Philology is the study of ancient texts and languages. The term originally meant a love (Greek philo-) Of learning and literature (Greek -logia). Philology was one of the 19th century's first scientific approaches to human language but gave way to the modern science of linguistics in the early 20th century due to the influence of Ferdinand de Saussure, who argued that the spoken language should have primacy.
One branch of philology is historical linguistics. Similarities between Sanskrit and European languages ??were first noted in the early 18th century and led to the discovery of Proto-Indo-European. Philology's interest in ancient languages ??led to the study of what were in the 19th century "exotic" languages ??for the light they could cast on problems in understanding and deciphering the origins of older texts.
Philology also includes textual criticism, which tries to reconstruct an ancient author's original text based on manuscript copies. Higher criticism is the study of the authorship, date, and provenance of texts.
Classical philology is the philology of Greek and Classical Latin. Classical philology is historically primary, originating in European Renaissance Humanism, but was soon joined by philologies of other languages ??both European (Germanic, Celtic, Slavistics, etc.) and non-European (Sanskrit, Persian, Arabic, Chinese, etc.). Indo-European studies involves the comparative philology of all Indo-European languages.
Any classical language can be studied philologically, and indeed describing a language as "classical" is to imply the existence of a philological tradition associated with it.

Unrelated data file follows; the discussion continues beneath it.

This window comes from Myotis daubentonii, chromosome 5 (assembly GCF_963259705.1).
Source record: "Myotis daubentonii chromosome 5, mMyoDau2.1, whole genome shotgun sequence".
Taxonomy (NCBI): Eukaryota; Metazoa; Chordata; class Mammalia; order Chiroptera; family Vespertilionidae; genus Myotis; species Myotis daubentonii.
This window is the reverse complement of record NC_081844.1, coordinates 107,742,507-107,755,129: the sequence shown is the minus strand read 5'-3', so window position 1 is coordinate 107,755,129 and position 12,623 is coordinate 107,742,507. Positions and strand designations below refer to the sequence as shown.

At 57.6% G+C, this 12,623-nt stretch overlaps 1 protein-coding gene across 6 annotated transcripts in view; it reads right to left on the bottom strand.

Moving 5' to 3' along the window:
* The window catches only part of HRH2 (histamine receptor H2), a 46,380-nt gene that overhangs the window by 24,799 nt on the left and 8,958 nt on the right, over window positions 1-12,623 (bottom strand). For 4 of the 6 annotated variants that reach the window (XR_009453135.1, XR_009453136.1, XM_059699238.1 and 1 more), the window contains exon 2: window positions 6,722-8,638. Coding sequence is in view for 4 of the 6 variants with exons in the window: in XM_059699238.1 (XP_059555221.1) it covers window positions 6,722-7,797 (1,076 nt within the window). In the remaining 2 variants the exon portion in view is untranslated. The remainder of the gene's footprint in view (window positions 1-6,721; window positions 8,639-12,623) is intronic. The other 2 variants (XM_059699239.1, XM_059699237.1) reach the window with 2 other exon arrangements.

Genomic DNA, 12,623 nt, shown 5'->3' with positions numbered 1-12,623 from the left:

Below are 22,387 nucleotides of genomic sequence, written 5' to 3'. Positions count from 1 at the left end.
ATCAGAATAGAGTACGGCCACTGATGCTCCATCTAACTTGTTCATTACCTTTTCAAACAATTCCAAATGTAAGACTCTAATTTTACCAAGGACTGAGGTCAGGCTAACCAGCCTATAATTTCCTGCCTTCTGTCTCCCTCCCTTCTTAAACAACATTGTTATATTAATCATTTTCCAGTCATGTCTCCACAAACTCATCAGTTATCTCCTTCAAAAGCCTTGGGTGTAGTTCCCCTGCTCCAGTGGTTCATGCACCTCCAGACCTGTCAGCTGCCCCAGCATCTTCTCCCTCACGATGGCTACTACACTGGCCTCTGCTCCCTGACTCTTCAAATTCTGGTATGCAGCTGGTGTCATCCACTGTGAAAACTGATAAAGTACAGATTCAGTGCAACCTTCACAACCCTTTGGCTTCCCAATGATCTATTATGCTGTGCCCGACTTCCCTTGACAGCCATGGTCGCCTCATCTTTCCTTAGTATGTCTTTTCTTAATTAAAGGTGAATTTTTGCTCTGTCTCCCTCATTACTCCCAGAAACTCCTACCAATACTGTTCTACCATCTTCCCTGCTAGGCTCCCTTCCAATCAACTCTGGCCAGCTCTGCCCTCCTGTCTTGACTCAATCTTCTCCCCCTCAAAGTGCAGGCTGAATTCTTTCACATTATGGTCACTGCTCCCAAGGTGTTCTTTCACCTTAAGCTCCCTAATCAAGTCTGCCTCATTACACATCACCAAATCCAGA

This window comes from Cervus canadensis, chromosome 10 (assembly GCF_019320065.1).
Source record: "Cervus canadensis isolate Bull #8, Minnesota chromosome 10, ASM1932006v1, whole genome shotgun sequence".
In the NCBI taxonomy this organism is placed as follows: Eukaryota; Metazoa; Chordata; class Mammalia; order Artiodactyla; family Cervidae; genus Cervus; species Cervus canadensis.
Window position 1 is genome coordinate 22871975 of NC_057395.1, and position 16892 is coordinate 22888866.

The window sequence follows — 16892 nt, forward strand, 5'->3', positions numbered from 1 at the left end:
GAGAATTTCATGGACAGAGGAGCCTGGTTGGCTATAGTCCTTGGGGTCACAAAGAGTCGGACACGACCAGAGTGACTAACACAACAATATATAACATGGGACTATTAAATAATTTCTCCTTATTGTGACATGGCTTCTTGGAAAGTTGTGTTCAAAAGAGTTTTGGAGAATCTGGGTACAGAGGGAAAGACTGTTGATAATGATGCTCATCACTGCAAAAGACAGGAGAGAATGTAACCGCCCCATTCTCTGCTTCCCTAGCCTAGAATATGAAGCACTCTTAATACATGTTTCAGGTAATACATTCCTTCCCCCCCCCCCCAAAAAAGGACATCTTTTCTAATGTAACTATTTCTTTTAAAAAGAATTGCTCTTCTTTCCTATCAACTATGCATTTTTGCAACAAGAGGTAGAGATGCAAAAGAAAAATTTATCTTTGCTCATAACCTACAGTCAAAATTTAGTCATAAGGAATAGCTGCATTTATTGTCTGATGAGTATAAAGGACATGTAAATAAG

Because of its focus on historical development (diachronic analysis), philology came to be used as a term contrasting with linguistics. This is due to a 20th-century development triggered by Ferdinand de Saussure's insistence on the importance of synchronic analysis, and the later emergence of structuralism and Chomskyan linguistics with its emphasis on syntax.
The term philology is derived from the Greek ????????? (philologia), From the terms ????? (philos), Meaning "love, affection, loved, beloved, dear, friend" and ????? (logos), Meaning "word, articulation, reason", describing a love of learning, of literature as well as of argument and reasoning, reflecting the range of activities included under the notion of ?????. The term changed little with the Latin philologia, And later entered the English language in the 16th century, from the Middle French philologie, In the sense of "love of literature".
The adjective ????????? (philologos) Meant "fond of discussion or argument, talkative", in Hellenistic Greek also implying an excessive ( "sophistic") preference of argument over the love of true wisdom, ????????? (philosophos).
As an allegory of literary erudition, Philologia appears in 5th-century post-classical literature (Martianus Capella,), an idea revived in Late Medieval literature.
The meaning of "love of learning and literature" was narrowed to "the study of the historical development of languages" (historical linguistics) in 19th-century usage of the term. Due to the rapid progress made in understanding sound laws and language change, the "golden age of philology" lasted throughout the 19th century, or "from Friedrich Schlegel to Nietzsche". In the Anglo-Saxon world, the term philology to describe work on languages ??and literatures, which had become synonymous with the practices of German scholars, was abandoned as a consequence of anti-German feeling following World War I. Most continental European countries still maintain the term to designate departments, colleges, position titles, and journals. J. R. R. Tolkien opposed the nationalist reaction against philological practices, claiming that "the philological instinct" was "universal as is the use of language". In British English usage, and in British academia, "philology" remains largely synonymous with "historical linguistics", while in US English, and US academia, the wider meaning of "study of a language's grammar, history and literary tradition" remains more widespread .
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